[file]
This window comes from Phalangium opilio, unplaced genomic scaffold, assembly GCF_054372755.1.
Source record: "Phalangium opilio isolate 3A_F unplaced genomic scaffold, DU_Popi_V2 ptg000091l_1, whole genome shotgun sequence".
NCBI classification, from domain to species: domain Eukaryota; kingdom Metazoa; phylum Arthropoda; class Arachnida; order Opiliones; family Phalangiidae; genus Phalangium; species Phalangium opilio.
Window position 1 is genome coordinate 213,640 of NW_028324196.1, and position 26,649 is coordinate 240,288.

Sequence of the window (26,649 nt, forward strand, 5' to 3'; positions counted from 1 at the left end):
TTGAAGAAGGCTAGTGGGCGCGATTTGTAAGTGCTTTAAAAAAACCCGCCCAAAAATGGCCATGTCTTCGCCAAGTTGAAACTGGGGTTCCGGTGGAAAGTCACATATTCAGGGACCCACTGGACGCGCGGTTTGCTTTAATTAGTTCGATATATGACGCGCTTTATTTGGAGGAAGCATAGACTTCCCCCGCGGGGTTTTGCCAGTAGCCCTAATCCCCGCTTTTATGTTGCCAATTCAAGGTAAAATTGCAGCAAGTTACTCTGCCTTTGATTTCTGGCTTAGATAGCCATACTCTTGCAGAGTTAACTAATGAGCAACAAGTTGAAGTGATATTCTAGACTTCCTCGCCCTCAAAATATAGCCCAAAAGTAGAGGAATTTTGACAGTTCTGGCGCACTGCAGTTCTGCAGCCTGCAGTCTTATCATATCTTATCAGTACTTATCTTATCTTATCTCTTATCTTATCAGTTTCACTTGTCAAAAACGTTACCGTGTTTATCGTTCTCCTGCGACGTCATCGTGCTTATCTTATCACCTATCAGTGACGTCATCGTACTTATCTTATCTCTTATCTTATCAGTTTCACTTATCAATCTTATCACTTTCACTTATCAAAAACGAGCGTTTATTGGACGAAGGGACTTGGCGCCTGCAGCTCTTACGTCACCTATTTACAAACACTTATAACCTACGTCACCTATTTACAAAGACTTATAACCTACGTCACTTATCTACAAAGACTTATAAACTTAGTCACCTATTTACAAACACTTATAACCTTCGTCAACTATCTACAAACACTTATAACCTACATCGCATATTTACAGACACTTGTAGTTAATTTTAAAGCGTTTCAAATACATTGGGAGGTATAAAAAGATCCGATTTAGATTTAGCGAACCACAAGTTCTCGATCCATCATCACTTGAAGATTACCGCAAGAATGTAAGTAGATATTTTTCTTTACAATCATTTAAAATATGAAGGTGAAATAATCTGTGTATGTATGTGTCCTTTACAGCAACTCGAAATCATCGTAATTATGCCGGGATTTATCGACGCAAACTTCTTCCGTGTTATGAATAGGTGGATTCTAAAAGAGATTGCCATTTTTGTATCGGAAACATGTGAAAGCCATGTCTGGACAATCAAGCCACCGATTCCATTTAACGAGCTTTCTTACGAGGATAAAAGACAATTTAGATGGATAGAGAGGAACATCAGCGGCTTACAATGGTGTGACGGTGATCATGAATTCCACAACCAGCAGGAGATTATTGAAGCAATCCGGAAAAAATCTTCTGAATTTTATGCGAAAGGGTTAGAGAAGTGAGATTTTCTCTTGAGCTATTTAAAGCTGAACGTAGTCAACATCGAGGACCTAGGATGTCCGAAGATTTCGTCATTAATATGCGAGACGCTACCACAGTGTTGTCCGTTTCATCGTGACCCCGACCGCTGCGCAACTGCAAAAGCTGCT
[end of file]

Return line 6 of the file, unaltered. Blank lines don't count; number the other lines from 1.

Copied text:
TTGAAGAAGGCTAGTGGGCGCGATTTGTAAGTGCTTTAAAAAAACCCGCCCAAAAATGGCCATGTCTTCGCCAAGTTGAAACTGGGGTTCCGGTGGAAAGTCACATATTCAGGGACCCACTGGACGCGCGGTTTGCTTTAATTAGTTCGATATATGACGCGCTTTATTTGGAGGAAGCATAGACTTCCCCCGCGGGGTTTTGCCAGTAGCCCTAATCCCCGCTTTTATGTTGCCAATTCAAGGTAAAATTGCAGCAAGTTACTCTGCCTTTGATTTCTGGCTTAGATAGCCATACTCTTGCAGAGTTAACTAATGAGCAACAAGTTGAAGTGATATTCTAGACTTCCTCGCCCTCAAAATATAGCCCAAAAGTAGAGGAATTTTGACAGTTCTGGCGCACTGCAGTTCTGCAGCCTGCAGTCTTATCATATCTTATCAGTACTTATCTTATCTTATCTCTTATCTTATCAGTTTCACTTGTCAAAAACGTTACCGTGTTTATCGTTCTCCTGCGACGTCATCGTGCTTATCTTATCACCTATCAGTGACGTCATCGTACTTATCTTATCTCTTATCTTATCAGTTTCACTTATCAATCTTATCACTTTCACTTATCAAAAACGAGCGTTTATTGGACGAAGGGACTTGGCGCCTGCAGCTCTTACGTCACCTATTTACAAACACTTATAACCTACGTCACCTATTTACAAAGACTTATAACCTACGTCACTTATCTACAAAGACTTATAAACTTAGTCACCTATTTACAAACACTTATAACCTTCGTCAACTATCTACAAACACTTATAACCTACATCGCATATTTACAGACACTTGTAGTTAATTTTAAAGCGTTTCAAATACATTGGGAGGTATAAAAAGATCCGATTTAGATTTAGCGAACCACAAGTTCTCGATCCATCATCACTTGAAGATTACCGCAAGAATGTAAGTAGATATTTTTCTTTACAATCATTTAAAATATGAAGGTGAAATAATCTGTGTATGTATGTGTCCTTTACAGCAACTCGAAATCATCGTAATTATGCCGGGATTTATCGACGCAAACTTCTTCCGTGTTATGAATAGGTGGATTCTAAAAGAGATTGCCATTTTTGTATCGGAAACATGTGAAAGCCATGTCTGGACAATCAAGCCACCGATTCCATTTAACGAGCTTTCTTACGAGGATAAAAGACAATTTAGATGGATAGAGAGGAACATCAGCGGCTTACAATGGTGTGACGGTGATCATGAATTCCACAACCAGCAGGAGATTATTGAAGCAATCCGGAAAAAATCTTCTGAATTTTATGCGAAAGGGTTAGAGAAGTGAGATTTTCTCTTGAGCTATTTAAAGCTGAACGTAGTCAACATCGAGGACCTAGGATGTCCGAAGATTTCGTCATTAATATGCGAGACGCTACCACAGTGTTGTCCGTTTCATCGTGACCCCGACCGCTGCGCAACTGCAAAAGCTGCT